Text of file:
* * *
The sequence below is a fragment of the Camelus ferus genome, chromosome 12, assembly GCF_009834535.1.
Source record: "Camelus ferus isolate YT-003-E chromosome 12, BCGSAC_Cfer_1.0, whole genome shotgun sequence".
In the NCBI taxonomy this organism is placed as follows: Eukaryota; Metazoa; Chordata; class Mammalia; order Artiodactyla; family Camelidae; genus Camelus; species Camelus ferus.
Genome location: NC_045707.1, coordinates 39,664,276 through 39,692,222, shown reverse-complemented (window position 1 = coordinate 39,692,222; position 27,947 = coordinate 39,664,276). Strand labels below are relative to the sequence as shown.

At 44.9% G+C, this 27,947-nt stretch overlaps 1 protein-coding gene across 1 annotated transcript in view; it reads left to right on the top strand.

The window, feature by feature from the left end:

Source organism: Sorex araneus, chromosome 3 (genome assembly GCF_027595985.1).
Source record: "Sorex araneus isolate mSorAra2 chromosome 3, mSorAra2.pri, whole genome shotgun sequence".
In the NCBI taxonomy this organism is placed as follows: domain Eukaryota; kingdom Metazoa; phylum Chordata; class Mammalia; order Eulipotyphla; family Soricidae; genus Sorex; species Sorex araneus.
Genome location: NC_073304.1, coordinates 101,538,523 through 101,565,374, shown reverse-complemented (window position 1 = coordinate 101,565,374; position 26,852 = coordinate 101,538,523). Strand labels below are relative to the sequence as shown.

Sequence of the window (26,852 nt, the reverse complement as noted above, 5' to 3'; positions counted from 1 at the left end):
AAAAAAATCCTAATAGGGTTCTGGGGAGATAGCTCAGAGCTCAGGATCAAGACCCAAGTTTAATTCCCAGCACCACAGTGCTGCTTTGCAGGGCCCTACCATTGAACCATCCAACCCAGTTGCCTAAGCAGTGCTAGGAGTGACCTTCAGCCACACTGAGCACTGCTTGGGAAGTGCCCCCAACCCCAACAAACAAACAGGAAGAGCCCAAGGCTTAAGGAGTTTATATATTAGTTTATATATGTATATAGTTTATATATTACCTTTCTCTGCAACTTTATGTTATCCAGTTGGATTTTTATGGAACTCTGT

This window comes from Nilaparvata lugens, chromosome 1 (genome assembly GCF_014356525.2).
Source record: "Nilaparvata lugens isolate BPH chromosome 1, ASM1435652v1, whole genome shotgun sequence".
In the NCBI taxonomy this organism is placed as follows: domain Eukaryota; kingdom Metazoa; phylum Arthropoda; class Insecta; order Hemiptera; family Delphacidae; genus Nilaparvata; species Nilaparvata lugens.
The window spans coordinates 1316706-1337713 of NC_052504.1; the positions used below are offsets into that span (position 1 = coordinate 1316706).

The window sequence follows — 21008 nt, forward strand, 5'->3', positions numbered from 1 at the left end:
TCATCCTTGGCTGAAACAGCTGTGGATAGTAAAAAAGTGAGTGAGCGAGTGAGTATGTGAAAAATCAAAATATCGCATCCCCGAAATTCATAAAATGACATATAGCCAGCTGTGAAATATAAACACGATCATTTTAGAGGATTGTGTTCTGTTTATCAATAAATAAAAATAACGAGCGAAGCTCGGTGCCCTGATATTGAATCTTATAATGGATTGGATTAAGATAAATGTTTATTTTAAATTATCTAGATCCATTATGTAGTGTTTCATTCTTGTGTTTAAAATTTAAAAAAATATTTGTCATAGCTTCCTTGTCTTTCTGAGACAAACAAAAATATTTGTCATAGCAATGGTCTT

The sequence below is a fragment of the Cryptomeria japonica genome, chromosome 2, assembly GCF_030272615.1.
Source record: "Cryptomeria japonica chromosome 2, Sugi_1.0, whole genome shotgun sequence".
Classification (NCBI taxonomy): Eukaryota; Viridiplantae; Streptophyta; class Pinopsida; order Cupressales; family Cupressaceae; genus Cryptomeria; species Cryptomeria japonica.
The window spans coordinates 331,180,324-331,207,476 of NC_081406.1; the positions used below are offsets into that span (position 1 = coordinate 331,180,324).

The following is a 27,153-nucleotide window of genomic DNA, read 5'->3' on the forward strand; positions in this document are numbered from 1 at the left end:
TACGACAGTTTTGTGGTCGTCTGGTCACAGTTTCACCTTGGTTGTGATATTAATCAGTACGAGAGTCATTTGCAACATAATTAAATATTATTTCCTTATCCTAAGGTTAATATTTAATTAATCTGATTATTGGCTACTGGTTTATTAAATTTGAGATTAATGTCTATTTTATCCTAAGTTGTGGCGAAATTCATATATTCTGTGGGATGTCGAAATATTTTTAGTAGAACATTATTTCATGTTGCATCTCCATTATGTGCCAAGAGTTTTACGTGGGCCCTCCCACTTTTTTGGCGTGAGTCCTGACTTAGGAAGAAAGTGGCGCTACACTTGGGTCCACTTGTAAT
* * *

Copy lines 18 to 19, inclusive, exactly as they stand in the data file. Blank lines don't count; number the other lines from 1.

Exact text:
TCATCCTTGGCTGAAACAGCTGTGGATAGTAAAAAAGTGAGTGAGCGAGTGAGTATGTGAAAAATCAAAATATCGCATCCCCGAAATTCATAAAATGACATATAGCCAGCTGTGAAATATAAACACGATCATTTTAGAGGATTGTGTTCTGTTTATCAATAAATAAAAATAACGAGCGAAGCTCGGTGCCCTGATATTGAATCTTATAATGGATTGGATTAAGATAAATGTTTATTTTAAATTATCTAGATCCATTATGTAGTGTTTCATTCTTGTGTTTAAAATTTAAAAAAATATTTGTCATAGCTTCCTTGTCTTTCTGAGACAAACAAAAATATTTGTCATAGCAATGGTCTT

The sequence below is a fragment of the Cryptomeria japonica genome, chromosome 2, assembly GCF_030272615.1.